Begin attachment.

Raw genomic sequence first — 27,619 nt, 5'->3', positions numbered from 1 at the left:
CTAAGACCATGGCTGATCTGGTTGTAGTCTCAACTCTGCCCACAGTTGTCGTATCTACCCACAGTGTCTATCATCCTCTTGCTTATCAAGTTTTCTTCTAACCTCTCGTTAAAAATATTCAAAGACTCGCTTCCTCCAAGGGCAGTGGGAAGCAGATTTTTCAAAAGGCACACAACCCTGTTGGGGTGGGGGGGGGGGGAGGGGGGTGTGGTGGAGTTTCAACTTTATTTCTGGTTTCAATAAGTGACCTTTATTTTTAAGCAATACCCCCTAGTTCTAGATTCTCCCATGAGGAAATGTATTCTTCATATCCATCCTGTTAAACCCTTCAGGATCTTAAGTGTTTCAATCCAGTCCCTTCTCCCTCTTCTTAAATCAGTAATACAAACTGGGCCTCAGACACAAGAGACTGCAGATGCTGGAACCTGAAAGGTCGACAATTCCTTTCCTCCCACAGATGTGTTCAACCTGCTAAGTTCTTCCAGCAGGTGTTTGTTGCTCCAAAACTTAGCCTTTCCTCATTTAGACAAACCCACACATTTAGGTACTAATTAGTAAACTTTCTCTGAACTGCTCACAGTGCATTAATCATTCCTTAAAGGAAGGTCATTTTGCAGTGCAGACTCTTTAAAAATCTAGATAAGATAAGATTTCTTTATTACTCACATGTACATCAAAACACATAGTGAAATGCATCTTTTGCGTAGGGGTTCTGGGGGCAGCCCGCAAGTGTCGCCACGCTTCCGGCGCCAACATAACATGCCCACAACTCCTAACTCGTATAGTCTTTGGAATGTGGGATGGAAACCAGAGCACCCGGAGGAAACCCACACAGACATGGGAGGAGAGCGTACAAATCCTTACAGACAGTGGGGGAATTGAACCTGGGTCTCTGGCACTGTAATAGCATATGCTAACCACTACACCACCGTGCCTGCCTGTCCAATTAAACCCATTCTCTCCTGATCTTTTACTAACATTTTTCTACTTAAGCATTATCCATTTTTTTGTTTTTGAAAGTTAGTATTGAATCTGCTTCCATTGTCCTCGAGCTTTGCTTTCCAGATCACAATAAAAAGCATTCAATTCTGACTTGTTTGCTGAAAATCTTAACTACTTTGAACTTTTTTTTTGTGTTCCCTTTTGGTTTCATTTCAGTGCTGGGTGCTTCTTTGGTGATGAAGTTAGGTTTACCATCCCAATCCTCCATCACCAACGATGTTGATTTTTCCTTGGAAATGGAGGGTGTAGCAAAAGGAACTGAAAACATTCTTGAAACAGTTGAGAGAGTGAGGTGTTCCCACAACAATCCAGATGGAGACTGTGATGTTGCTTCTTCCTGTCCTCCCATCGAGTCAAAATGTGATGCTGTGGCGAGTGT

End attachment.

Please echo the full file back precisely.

Raw genomic sequence first — 27,619 nt, 5'->3', positions numbered from 1 at the left:
CTAAGACCATGGCTGATCTGGTTGTAGTCTCAACTCTGCCCACAGTTGTCGTATCTACCCACAGTGTCTATCATCCTCTTGCTTATCAAGTTTTCTTCTAACCTCTCGTTAAAAATATTCAAAGACTCGCTTCCTCCAAGGGCAGTGGGAAGCAGATTTTTCAAAAGGCACACAACCCTGTTGGGGTGGGGGGGGGGGGAGGGGGGTGTGGTGGAGTTTCAACTTTATTTCTGGTTTCAATAAGTGACCTTTATTTTTAAGCAATACCCCCTAGTTCTAGATTCTCCCATGAGGAAATGTATTCTTCATATCCATCCTGTTAAACCCTTCAGGATCTTAAGTGTTTCAATCCAGTCCCTTCTCCCTCTTCTTAAATCAGTAATACAAACTGGGCCTCAGACACAAGAGACTGCAGATGCTGGAACCTGAAAGGTCGACAATTCCTTTCCTCCCACAGATGTGTTCAACCTGCTAAGTTCTTCCAGCAGGTGTTTGTTGCTCCAAAACTTAGCCTTTCCTCATTTAGACAAACCCACACATTTAGGTACTAATTAGTAAACTTTCTCTGAACTGCTCACAGTGCATTAATCATTCCTTAAAGGAAGGTCATTTTGCAGTGCAGACTCTTTAAAAATCTAGATAAGATAAGATTTCTTTATTACTCACATGTACATCAAAACACATAGTGAAATGCATCTTTTGCGTAGGGGTTCTGGGGGCAGCCCGCAAGTGTCGCCACGCTTCCGGCGCCAACATAACATGCCCACAACTCCTAACTCGTATAGTCTTTGGAATGTGGGATGGAAACCAGAGCACCCGGAGGAAACCCACACAGACATGGGAGGAGAGCGTACAAATCCTTACAGACAGTGGGGGAATTGAACCTGGGTCTCTGGCACTGTAATAGCATATGCTAACCACTACACCACCGTGCCTGCCTGTCCAATTAAACCCATTCTCTCCTGATCTTTTACTAACATTTTTCTACTTAAGCATTATCCATTTTTTTGTTTTTGAAAGTTAGTATTGAATCTGCTTCCATTGTCCTCGAGCTTTGCTTTCCAGATCACAATAAAAAGCATTCAATTCTGACTTGTTTGCTGAAAATCTTAACTACTTTGAACTTTTTTTTTGTGTTCCCTTTTGGTTTCATTTCAGTGCTGGGTGCTTCTTTGGTGATGAAGTTAGGTTTACCATCCCAATCCTCCATCACCAACGATGTTGATTTTTCCTTGGAAATGGAGGGTGTAGCAAAAGGAACTGAAAACATTCTTGAAACAGTTGAGAGAGTGAGGTGTTCCCACAACAATCCAGATGGAGACTGTGATGTTGCTTCTTCCTGTCCTCCCATCGAGTCAAAATGTGATGCTGTGGCGAGTGT